Social not working | The Electric Grapevine | 11.30.09

Nik Green
By Nik Green
November 30th, 2009

An early start to the day today has me up to date inside the world of social networking in just under half an hour. I’ve got my Facebook status on, MySpace is tidy and I’ve Twittered even the slightest thoughts to cross my mind.

OK, I admit I haven’t updated my networking sites today because I’ve started to experience the downside of social networking, and decided to use it for creative purposes only. I’ll be damned if I ever take Twitter seriously. If someone announced their every thought in daily life they would be shunned or locked up.

Somehow celebrities feel we need to know their every thought via this absurd “tool”. How many of us have woken up and declared that we simply must know what the latest drunken rambling from Amy Winehouse is? Besides that, my personal attention span would lead to some of the most random thoughts you will ever see in print. My own brain-power reducing thoughts such as “What happened to Dirk Benedict from A-Team?” wouldn’t be any more insightful than those of the cracked out singer.

I particularly love these faux poets that dispense unattributed quotes trying to pass themselves off as the savior to your day after using Google for roughly fifteen seconds before copying and pasting the “deepest” line they can find in the first link they clicked. Everyone has these people clogging their news feed like pieces of social networking cholesterol damming the arterial passageways of Facebook. I actually saw someone believe that a Thoreau quote was that of the person posting, and the person actually went along with it. I think my first red flag would have been the fact that this thoughtful quote was buffered by “OMG New Moon is like for real,” and “I’m out buying smokes”.

When not taken so seriously, the quotes really can be humorous. Those that take the time to find thematically related responses or funny videos actually brighten up a post quite well. Just save the Oprah’s life lessons for cards to Grandma.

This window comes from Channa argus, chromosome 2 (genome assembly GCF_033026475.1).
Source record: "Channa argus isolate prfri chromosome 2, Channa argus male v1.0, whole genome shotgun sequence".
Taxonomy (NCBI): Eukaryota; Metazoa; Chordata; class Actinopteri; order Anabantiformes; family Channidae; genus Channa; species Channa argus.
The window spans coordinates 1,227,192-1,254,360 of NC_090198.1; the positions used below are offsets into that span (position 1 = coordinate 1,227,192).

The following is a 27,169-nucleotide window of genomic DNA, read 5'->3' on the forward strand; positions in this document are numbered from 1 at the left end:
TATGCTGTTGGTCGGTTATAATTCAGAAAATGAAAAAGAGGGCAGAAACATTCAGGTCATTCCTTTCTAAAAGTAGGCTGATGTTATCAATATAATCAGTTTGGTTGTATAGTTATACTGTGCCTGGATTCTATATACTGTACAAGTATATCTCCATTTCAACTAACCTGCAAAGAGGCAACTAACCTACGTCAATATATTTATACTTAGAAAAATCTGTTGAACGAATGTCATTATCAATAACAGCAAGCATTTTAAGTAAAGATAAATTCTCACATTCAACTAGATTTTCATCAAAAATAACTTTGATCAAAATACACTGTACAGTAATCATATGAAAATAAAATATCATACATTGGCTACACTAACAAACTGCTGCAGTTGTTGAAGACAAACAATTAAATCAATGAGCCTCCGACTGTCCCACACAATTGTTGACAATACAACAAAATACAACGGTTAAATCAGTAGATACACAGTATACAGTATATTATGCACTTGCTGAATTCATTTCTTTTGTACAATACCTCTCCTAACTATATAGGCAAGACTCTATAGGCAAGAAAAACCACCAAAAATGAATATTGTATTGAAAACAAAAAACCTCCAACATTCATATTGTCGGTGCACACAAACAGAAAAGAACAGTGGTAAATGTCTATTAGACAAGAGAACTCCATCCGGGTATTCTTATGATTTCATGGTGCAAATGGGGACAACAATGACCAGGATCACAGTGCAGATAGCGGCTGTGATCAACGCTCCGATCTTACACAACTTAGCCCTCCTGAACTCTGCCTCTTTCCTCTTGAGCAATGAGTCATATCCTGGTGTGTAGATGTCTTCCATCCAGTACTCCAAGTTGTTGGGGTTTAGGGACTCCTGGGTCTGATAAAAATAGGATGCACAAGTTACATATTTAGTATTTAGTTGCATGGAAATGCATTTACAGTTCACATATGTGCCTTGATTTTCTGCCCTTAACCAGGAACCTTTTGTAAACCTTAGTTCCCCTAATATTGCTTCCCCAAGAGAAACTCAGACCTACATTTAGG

I’m not even going to bother touching on MySpace as I found the sign up process to be the most aggravating one I have ever experienced. After choosing a password consisting of alternating letters, numbers and symbols that must be followed by a verb in Farsi, I decided to spare my keyboard and just close it down.

The bright side of these stalker hubs is the ability to see your friends’ positive contributions to their community both real and virtual. That means looking beyond the “So and so is a bag for looking at my boyfriend Friday night at the GF” types of status updates. While using Facebook to promote my own visual work I came across a young local photographer who has some of the most impressive work in the area, a portfolio that I would otherwise have never seen and enjoyed. We have since become friends and shared various links to resources that aid us both in our art. Artists are sensitive folks that can be pacified by simply clicking the little “Like” button below our posted works.

Don’t describe what you like or don’t. Don’t offer up the emotion you experienced that caused you to take the time out of your day to “Like” this photo or musing. Please simply let us rest at ease knowing you took somewhat less than a second to “Like” it. I must have mistakenly hit the useless “Insert” key on my keyboard which has since been reassigned to “Sarcasm On/Off” back there, my apologies. Seriously though, what did happen to Dirk “Faceman” Benedict?

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